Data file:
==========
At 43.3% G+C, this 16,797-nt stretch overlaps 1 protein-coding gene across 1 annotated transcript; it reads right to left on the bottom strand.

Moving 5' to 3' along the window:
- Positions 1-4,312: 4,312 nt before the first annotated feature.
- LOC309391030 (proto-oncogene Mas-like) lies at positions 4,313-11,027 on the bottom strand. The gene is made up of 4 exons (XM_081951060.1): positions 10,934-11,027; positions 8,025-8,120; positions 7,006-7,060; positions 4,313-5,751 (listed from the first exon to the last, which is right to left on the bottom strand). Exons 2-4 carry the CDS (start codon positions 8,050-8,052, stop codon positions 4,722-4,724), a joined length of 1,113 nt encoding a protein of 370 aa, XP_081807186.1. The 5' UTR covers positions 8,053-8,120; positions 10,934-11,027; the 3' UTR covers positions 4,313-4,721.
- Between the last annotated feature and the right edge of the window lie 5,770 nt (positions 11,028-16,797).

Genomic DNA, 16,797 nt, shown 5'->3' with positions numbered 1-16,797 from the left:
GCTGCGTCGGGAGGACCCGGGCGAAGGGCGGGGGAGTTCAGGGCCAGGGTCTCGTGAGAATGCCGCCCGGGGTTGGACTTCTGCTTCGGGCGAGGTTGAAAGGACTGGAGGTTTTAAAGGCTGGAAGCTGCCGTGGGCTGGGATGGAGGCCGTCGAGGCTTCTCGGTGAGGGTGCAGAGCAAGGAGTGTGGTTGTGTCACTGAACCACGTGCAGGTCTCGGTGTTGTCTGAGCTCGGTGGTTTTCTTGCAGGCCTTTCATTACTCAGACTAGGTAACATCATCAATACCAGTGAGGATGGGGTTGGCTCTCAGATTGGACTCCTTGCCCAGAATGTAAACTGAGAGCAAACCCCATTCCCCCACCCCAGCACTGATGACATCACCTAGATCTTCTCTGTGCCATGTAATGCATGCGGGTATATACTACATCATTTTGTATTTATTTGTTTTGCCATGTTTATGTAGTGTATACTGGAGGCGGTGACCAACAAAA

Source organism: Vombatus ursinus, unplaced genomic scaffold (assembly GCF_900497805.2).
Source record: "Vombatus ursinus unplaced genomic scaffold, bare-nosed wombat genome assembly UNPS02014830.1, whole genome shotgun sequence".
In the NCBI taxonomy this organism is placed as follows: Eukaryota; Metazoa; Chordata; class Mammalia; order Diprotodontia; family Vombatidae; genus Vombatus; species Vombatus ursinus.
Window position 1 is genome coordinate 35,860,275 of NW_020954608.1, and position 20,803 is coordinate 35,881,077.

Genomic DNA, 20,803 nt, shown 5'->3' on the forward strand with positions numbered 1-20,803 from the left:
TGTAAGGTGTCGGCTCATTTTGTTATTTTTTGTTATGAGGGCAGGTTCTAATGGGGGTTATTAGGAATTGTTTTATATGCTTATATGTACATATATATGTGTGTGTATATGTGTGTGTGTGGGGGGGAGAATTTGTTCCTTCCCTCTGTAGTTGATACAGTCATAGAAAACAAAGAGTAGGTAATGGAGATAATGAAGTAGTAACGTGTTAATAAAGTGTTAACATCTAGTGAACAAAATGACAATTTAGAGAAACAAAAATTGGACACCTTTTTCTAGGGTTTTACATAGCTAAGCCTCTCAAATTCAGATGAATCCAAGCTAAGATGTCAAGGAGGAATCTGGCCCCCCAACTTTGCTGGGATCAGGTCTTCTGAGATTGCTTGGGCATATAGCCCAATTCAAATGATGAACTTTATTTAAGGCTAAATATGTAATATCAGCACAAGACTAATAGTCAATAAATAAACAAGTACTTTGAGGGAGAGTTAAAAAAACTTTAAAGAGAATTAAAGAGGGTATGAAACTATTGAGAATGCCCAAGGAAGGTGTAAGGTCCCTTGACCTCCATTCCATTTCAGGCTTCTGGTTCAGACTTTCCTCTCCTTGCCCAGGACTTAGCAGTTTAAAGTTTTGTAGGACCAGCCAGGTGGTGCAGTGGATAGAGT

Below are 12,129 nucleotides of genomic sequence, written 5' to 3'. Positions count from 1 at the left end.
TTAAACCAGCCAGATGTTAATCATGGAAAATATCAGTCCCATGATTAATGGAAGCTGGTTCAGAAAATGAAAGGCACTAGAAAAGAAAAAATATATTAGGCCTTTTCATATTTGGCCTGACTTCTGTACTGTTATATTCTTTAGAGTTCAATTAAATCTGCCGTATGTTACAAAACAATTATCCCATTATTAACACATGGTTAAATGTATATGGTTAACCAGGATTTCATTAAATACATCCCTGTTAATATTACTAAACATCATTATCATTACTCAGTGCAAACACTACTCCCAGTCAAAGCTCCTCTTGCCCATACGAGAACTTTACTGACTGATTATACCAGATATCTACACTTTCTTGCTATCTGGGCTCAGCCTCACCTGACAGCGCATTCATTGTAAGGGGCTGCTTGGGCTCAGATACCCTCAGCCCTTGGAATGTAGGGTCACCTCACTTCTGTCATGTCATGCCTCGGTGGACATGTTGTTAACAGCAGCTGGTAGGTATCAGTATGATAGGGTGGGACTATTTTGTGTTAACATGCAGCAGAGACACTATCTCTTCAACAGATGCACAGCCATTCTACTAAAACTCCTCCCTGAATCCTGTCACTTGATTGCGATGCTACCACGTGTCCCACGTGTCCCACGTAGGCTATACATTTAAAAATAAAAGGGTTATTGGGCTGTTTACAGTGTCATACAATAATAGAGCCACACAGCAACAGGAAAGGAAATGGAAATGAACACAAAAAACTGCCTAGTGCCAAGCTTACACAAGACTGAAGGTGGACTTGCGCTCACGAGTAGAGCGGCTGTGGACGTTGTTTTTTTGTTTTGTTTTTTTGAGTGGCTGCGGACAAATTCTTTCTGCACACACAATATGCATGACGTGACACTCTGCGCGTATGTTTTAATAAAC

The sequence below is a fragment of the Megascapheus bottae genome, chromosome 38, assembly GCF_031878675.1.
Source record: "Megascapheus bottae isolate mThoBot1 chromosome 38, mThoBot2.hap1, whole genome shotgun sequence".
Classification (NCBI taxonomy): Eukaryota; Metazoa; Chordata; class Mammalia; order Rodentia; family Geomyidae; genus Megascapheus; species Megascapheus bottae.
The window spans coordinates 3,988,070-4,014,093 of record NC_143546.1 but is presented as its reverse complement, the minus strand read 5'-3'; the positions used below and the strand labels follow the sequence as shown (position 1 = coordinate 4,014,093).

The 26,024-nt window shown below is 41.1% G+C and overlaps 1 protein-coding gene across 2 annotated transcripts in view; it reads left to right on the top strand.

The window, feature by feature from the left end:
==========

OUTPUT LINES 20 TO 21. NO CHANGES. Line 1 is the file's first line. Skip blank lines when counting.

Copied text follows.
The 26,024-nt window shown below is 41.1% G+C and overlaps 1 protein-coding gene across 2 annotated transcripts in view; it reads left to right on the top strand.

The window, feature by feature from the left end: